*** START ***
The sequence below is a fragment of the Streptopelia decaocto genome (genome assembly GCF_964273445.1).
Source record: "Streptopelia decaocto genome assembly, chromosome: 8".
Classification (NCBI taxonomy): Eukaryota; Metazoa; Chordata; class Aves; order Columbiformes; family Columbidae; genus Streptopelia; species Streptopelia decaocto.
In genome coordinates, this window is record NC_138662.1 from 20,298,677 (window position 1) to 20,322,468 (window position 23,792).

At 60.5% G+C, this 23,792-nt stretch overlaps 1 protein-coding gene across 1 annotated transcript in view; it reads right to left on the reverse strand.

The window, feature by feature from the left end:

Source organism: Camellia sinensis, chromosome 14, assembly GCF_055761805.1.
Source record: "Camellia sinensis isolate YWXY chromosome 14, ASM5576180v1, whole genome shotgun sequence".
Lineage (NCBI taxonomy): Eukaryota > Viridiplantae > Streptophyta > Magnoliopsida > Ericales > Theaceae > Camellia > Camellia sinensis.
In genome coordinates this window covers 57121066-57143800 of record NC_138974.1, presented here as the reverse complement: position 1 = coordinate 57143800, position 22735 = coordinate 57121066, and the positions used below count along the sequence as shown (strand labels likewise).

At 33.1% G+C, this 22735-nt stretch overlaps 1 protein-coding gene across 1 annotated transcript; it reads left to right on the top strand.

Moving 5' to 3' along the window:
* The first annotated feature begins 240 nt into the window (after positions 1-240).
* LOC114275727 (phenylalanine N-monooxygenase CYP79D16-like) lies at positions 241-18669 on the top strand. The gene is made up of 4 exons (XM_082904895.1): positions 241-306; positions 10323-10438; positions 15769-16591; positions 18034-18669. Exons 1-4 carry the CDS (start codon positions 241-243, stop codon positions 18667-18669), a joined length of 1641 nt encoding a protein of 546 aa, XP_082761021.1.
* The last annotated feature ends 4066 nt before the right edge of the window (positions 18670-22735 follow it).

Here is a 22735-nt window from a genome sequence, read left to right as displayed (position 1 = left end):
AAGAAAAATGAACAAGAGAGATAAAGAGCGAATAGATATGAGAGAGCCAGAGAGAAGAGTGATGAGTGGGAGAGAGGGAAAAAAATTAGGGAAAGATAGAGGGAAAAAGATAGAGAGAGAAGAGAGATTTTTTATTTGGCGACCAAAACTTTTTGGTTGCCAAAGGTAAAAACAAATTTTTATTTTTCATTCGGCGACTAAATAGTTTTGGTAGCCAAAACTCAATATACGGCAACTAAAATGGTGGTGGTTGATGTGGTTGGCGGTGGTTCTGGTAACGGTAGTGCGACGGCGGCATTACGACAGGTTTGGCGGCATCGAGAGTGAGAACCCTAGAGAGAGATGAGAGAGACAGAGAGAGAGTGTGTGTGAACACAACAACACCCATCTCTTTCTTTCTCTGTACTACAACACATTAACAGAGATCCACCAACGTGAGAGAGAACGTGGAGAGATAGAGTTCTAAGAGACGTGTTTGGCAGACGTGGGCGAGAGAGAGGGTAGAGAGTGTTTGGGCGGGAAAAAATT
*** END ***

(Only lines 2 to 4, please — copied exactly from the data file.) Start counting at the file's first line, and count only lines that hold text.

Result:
Source record: "Streptopelia decaocto genome assembly, chromosome: 8".
Classification (NCBI taxonomy): Eukaryota; Metazoa; Chordata; class Aves; order Columbiformes; family Columbidae; genus Streptopelia; species Streptopelia decaocto.
In genome coordinates, this window is record NC_138662.1 from 20,298,677 (window position 1) to 20,322,468 (window position 23,792).